Not targeting the creatures actually matters because of the ward on Disguise.

Exit Specialist

Rating: 3.0/5

I love the Man-o'-War effects and while this is a little above what I want to pay, it can be done using the installment package. The slightly harder to block clause won’t let it slip through too often because of how many two power creatures there are in the set, but it does make it more likely to be able to profitably attack.

Fae Flight

Rating: 2.5/5

I’ve always enjoyed blowing people out with Starlit Mantle. While this doesn’t have that extra point of toughness (and I can assure you that will matter), it does give you a suddenly evasive threat.

Forensic Gadgeteer

Rating: 2.5/5

This sounds great in theory, but how many actual artifacts are you going to be casting. It doesn’t trigger when an artifact enters play, they actually need to be cast. The common colorless artifacts are all pretty janky so something went wrong if you’re playing a few of them.

If you have a bunch of the uncommon or rare ways to trigger this, then by all means go nuts. In most decks it will just be a 2/3 for three that lets you crack your clues for cheaper.

Forensic Researcher

Rating: 2.5/5

This will usually let you ramp early by untapping a land and turn into a tapper late as long as you can keep your graveyard stocked with evidence. It doesn’t take very much research to figure out that is pretty dece.

Furtive Courier

Rating: 2.0/5

It’s nice that this can be unblockable as long as you’ve sacrificed a clue for the turn and I do love looting. I just hate the 3/2 for three stat line. That leaves this in the I’ll play it, but I’m not taking it early zone.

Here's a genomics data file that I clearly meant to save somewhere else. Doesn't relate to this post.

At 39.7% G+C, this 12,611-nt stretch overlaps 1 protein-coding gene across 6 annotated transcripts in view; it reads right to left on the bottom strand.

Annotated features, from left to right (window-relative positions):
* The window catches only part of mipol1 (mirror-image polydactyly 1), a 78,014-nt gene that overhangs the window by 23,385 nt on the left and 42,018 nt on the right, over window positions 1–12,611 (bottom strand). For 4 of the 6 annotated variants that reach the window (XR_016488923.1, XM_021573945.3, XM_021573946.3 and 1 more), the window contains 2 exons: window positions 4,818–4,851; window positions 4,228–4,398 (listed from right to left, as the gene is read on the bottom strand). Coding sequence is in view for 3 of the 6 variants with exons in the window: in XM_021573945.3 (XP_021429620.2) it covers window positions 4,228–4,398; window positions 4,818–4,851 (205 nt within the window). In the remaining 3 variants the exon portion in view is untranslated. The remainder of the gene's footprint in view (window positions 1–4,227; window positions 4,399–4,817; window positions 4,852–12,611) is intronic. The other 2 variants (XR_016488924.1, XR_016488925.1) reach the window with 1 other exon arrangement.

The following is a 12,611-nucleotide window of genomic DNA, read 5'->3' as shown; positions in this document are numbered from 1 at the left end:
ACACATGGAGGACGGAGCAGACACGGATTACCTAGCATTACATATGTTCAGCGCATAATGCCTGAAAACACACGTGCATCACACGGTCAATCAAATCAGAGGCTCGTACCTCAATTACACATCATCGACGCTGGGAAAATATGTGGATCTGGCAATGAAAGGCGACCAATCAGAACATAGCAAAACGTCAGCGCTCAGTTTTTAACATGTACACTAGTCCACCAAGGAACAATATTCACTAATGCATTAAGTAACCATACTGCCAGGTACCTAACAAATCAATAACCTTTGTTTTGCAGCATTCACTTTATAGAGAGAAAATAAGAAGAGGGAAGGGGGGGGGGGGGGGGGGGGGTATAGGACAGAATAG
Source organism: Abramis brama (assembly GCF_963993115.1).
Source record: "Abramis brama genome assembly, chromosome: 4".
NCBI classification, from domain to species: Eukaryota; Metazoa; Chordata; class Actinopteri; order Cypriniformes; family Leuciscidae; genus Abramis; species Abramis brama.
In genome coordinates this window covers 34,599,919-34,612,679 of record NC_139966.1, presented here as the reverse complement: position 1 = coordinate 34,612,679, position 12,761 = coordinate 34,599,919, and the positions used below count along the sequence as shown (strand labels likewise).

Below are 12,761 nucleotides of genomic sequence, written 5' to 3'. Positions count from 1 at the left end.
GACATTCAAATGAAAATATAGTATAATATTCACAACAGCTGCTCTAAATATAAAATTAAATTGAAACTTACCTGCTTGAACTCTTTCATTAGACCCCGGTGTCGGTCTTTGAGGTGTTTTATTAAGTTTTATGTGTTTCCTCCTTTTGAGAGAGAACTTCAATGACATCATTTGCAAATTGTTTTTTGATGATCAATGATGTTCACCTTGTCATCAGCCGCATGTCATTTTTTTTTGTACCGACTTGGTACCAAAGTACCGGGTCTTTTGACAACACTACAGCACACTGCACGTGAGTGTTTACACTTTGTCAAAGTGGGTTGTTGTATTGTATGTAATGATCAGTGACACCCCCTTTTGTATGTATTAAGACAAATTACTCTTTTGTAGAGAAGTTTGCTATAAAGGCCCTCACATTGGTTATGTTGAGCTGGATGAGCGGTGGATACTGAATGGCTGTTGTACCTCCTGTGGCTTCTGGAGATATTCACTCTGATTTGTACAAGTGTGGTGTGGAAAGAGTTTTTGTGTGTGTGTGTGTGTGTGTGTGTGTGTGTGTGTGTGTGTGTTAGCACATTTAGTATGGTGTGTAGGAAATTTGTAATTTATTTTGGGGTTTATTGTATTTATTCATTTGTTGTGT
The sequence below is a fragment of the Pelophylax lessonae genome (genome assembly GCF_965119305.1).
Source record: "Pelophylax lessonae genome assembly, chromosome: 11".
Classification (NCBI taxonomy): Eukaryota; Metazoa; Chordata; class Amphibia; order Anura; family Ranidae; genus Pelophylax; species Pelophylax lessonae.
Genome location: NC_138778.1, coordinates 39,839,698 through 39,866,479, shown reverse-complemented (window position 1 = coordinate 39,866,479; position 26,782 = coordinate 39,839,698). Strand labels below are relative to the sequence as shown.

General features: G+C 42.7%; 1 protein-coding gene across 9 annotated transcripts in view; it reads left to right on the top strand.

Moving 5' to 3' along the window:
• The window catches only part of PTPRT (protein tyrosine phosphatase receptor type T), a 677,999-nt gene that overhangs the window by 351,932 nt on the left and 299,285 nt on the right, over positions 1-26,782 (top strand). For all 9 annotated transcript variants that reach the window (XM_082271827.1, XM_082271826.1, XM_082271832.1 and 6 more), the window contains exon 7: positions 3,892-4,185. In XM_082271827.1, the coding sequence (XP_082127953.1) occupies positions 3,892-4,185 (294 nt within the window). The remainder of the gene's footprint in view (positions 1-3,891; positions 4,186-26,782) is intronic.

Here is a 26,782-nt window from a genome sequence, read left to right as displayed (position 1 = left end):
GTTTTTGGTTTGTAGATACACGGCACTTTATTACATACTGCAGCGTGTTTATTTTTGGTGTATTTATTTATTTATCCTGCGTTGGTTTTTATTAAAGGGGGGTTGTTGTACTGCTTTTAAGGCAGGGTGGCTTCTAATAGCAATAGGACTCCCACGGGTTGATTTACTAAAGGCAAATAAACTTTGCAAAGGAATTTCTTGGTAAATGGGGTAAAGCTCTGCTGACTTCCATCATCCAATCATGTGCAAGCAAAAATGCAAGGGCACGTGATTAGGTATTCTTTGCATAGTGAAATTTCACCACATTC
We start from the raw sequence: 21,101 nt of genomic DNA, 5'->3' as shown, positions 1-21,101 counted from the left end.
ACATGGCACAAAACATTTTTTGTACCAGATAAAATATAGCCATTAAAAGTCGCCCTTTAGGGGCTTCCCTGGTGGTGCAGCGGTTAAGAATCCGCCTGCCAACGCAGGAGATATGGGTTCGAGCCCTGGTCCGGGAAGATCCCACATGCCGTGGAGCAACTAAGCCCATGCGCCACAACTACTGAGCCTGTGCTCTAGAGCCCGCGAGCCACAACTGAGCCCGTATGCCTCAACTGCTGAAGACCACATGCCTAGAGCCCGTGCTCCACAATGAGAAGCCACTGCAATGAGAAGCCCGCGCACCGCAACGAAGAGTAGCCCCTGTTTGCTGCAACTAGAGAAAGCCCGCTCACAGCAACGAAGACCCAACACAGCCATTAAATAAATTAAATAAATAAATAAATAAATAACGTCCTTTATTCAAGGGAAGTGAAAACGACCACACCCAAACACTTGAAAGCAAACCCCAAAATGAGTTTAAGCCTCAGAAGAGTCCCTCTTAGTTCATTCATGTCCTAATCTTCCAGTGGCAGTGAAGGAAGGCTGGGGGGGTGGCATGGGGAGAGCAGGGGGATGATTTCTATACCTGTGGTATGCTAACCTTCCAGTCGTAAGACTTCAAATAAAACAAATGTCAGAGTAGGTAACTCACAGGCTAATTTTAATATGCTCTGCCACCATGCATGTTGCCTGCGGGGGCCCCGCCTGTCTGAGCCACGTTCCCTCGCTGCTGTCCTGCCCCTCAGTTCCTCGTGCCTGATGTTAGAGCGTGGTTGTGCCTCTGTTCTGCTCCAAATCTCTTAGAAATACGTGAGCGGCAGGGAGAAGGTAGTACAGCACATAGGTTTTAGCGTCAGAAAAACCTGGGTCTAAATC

Hotshot Investigators

Rating: 2.0/5

I like what this card does, I just don’t want to pay the cost for it. I’ll run them if I lack other top end.

Intrude on the Mind

Rating: 4.0/5

I’m a sucker for anything resembling Fact or Fiction since it was one of my favorite cards. While they get to choose what you get, you get to make the piles and get a thopter out of the deal.

The thing is that there are so many ways to play this minigame. You can do the five and zero giving them the choice between letting you draw five or getting a 5/5 flyer. Most of the time it will end as a three two split, but the options will make this really enjoyable.

Jaded Analyst

Rating: 1.0/5

Normally we get these cards as 3/3s which makes them good blockers when you’re not able to trigger them. I might be jaded here, but my analysis says this is just a bad wall.  

Living Conundrum

Rating: 3.0/5

I am probably overrating this card, but I love that it exists. It’s just such a cool win condition that the hexproof really mattes on so you don’t have your dreams dashed by removal. You need to find a way to draw through your deck and this big old thing just slaps on over in the air as a one critter win con.

Lost in the Maze

Rating: 3.5/5

This is one of those “Oops, guess I win” cards. Having the option to both protect your creatures while still tapping down their side is simply stunning. I see what I did there.

Mistway Spy

Rating: 2.5/5

This is too expensive if you’re only getting one clue out of this. It’s for those situations where you can flip this and make three that really matter. It could also just be a Scryb Sprites if you’re in the go wide or flying deck.  

Out Cold

Rating: 2.0/5